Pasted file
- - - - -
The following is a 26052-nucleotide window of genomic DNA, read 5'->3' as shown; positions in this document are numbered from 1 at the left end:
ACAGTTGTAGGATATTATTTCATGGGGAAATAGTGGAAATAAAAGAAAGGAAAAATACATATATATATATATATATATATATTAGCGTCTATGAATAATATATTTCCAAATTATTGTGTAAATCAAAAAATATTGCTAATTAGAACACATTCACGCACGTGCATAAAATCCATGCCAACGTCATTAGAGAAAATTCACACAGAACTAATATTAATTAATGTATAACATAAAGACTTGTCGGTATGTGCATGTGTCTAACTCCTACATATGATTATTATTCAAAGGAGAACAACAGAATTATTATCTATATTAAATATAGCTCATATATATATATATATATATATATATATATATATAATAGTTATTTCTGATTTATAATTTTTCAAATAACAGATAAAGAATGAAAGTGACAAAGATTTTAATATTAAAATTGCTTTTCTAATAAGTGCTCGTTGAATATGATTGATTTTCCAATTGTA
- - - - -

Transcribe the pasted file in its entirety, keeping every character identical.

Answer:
The following is a 26052-nucleotide window of genomic DNA, read 5'->3' as shown; positions in this document are numbered from 1 at the left end:
ACAGTTGTAGGATATTATTTCATGGGGAAATAGTGGAAATAAAAGAAAGGAAAAATACATATATATATATATATATATATATTAGCGTCTATGAATAATATATTTCCAAATTATTGTGTAAATCAAAAAATATTGCTAATTAGAACACATTCACGCACGTGCATAAAATCCATGCCAACGTCATTAGAGAAAATTCACACAGAACTAATATTAATTAATGTATAACATAAAGACTTGTCGGTATGTGCATGTGTCTAACTCCTACATATGATTATTATTCAAAGGAGAACAACAGAATTATTATCTATATTAAATATAGCTCATATATATATATATATATATATATATATATATATAATAGTTATTTCTGATTTATAATTTTTCAAATAACAGATAAAGAATGAAAGTGACAAAGATTTTAATATTAAAATTGCTTTTCTAATAAGTGCTCGTTGAATATGATTGATTTTCCAATTGTA